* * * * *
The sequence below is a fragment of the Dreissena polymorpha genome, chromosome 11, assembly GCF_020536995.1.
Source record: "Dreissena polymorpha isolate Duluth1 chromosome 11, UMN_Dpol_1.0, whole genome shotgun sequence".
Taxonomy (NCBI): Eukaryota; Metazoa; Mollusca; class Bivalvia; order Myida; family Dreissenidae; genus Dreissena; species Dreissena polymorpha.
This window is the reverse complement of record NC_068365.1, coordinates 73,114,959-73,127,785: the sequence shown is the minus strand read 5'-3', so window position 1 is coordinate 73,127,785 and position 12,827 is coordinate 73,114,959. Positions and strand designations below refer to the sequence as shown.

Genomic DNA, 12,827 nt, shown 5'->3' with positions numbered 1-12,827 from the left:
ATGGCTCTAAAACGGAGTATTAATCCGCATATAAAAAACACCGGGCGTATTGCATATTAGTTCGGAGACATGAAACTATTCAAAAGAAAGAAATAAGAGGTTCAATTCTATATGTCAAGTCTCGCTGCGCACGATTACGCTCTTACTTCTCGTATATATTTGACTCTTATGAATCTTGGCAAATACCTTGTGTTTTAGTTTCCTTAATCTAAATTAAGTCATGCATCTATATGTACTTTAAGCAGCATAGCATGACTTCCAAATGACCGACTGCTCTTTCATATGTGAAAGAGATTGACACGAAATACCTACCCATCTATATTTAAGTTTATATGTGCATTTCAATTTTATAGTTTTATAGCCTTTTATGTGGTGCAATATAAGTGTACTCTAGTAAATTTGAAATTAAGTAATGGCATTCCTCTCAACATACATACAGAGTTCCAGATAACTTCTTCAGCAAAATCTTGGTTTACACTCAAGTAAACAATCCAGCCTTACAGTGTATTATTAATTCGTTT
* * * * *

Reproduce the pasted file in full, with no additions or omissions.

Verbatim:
The sequence below is a fragment of the Dreissena polymorpha genome, chromosome 11, assembly GCF_020536995.1.
Source record: "Dreissena polymorpha isolate Duluth1 chromosome 11, UMN_Dpol_1.0, whole genome shotgun sequence".
Taxonomy (NCBI): Eukaryota; Metazoa; Mollusca; class Bivalvia; order Myida; family Dreissenidae; genus Dreissena; species Dreissena polymorpha.
This window is the reverse complement of record NC_068365.1, coordinates 73,114,959-73,127,785: the sequence shown is the minus strand read 5'-3', so window position 1 is coordinate 73,127,785 and position 12,827 is coordinate 73,114,959. Positions and strand designations below refer to the sequence as shown.

Genomic DNA, 12,827 nt, shown 5'->3' with positions numbered 1-12,827 from the left:
ATGGCTCTAAAACGGAGTATTAATCCGCATATAAAAAACACCGGGCGTATTGCATATTAGTTCGGAGACATGAAACTATTCAAAAGAAAGAAATAAGAGGTTCAATTCTATATGTCAAGTCTCGCTGCGCACGATTACGCTCTTACTTCTCGTATATATTTGACTCTTATGAATCTTGGCAAATACCTTGTGTTTTAGTTTCCTTAATCTAAATTAAGTCATGCATCTATATGTACTTTAAGCAGCATAGCATGACTTCCAAATGACCGACTGCTCTTTCATATGTGAAAGAGATTGACACGAAATACCTACCCATCTATATTTAAGTTTATATGTGCATTTCAATTTTATAGTTTTATAGCCTTTTATGTGGTGCAATATAAGTGTACTCTAGTAAATTTGAAATTAAGTAATGGCATTCCTCTCAACATACATACAGAGTTCCAGATAACTTCTTCAGCAAAATCTTGGTTTACACTCAAGTAAACAATCCAGCCTTACAGTGTATTATTAATTCGTTT